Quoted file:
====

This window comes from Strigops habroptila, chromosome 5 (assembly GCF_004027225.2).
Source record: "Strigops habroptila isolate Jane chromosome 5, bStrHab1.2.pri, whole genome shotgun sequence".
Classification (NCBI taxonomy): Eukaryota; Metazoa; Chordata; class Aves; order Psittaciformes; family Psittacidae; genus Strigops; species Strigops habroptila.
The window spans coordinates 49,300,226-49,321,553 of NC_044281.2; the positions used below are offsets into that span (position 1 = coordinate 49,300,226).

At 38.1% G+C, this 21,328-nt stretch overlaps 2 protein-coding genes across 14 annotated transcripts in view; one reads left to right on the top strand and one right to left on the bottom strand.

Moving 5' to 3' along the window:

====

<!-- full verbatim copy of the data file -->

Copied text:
This window comes from Strigops habroptila, chromosome 5 (assembly GCF_004027225.2).
Source record: "Strigops habroptila isolate Jane chromosome 5, bStrHab1.2.pri, whole genome shotgun sequence".
Classification (NCBI taxonomy): Eukaryota; Metazoa; Chordata; class Aves; order Psittaciformes; family Psittacidae; genus Strigops; species Strigops habroptila.
The window spans coordinates 49,300,226-49,321,553 of NC_044281.2; the positions used below are offsets into that span (position 1 = coordinate 49,300,226).

At 38.1% G+C, this 21,328-nt stretch overlaps 2 protein-coding genes across 14 annotated transcripts in view; one reads left to right on the top strand and one right to left on the bottom strand.

Moving 5' to 3' along the window: